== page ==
Barge Sinks In The Nile, Releasing 110 Tonnes Of Diesel Fuel

nile-river-diesel-spillWill the Nile River diesel spill bolster lower nations’ claims to the river?

Who has rights to the Nile’s sometimes polluted water is under dispute, catering as it does to numerous nations up and down its long and winding length. Egypt has kept control, but other African nations are beginning to stand up to claim their share. The barge that sank in the river on Saturday, just north of Aswan, may give other nations additional political leverage if it appears that Egypt is not maintaining its environmental responsibility.

Earlier this year there was an oil spill in the Red Sea, which media reports show the Egyptian authorities attempted to cover up, while the country’s recent, widespread power cuts demonstrates even further bad management. If the country hopes to hold on to its access to the Nile, its  agencies need to start implementing better environmental practices. A Nile Petroleum Company barge sank while docking in the new Nile Corniche north of Aswan, near the village of Abu al-Reesh, according to Al Masryalyoum. As a result, 110 tonnes of of diesel fuel was dumped into the Nile.

In this case, authorities acted swiftly, recruiting civil defense squads, security forces, and specialized teams from the River Transportation Co. in order to quickly arrest the problem, writes Mahmoud El Gaafari.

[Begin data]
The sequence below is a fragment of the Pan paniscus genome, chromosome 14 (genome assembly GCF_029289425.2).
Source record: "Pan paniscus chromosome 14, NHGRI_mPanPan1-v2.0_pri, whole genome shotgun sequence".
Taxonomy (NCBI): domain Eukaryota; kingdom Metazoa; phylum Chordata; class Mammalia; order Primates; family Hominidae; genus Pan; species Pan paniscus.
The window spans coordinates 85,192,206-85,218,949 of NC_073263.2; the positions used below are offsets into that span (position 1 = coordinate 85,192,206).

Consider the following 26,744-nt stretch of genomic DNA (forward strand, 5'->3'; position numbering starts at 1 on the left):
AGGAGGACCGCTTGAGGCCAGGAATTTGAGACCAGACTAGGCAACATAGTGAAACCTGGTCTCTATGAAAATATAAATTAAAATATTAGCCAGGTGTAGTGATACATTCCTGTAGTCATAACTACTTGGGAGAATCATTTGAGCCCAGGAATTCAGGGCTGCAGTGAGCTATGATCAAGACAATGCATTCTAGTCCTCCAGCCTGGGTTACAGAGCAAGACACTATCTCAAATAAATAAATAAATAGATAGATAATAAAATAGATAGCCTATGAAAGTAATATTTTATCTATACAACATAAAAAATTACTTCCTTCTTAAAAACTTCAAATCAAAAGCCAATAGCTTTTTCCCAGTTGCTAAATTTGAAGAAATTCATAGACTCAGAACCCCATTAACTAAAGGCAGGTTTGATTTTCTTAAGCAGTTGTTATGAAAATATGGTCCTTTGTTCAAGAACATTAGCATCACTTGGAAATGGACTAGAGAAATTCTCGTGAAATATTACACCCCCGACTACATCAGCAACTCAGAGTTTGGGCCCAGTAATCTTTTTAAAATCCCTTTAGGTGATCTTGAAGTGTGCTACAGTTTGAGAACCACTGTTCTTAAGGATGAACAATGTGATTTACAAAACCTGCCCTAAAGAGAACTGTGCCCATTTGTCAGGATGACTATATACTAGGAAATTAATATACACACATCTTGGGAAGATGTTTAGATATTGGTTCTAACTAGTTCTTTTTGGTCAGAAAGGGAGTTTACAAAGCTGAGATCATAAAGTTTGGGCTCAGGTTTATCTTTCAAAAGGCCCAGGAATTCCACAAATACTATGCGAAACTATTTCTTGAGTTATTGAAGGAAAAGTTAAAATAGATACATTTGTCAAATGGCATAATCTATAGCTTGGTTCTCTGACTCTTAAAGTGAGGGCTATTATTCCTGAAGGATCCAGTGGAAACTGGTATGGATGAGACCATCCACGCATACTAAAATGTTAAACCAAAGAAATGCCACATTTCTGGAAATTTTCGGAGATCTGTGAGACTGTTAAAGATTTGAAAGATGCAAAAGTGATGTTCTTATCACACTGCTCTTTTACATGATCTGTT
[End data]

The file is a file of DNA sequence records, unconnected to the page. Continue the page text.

Also, the nearby drinking water plants were shut down to prevent potential contamination.

“Neighboring governorates will be notified so they can take all necessary measures,” according to Mr. Gaafari.

However, in a characteristic strike against transparency, security forces prevented the media from having complete access to the site, Mr. El Gaafari reports.

“All necessary measures have been taken to keep the situation under control,” Mostafa El-Saed, Aswan’s governor told CNN.

So far it is said that the slick has only spread over one square kilometer of the rivers various islands and aquatic plants, causing relatively little damage, but as we witnessed with the much larger and more serious oil spill in the Gulf of Mexico, the real environmental effects only materialize long after the fact.

:: Al Masryalyoum

More news from Egypt:

Egypt’s Long Path to Nuclear Power

Blackouts And Black Clouds: What’s Wrong With Egypt’s Environmental Policies?

A Black Smog-Craft Chokes Cairo’s Skies

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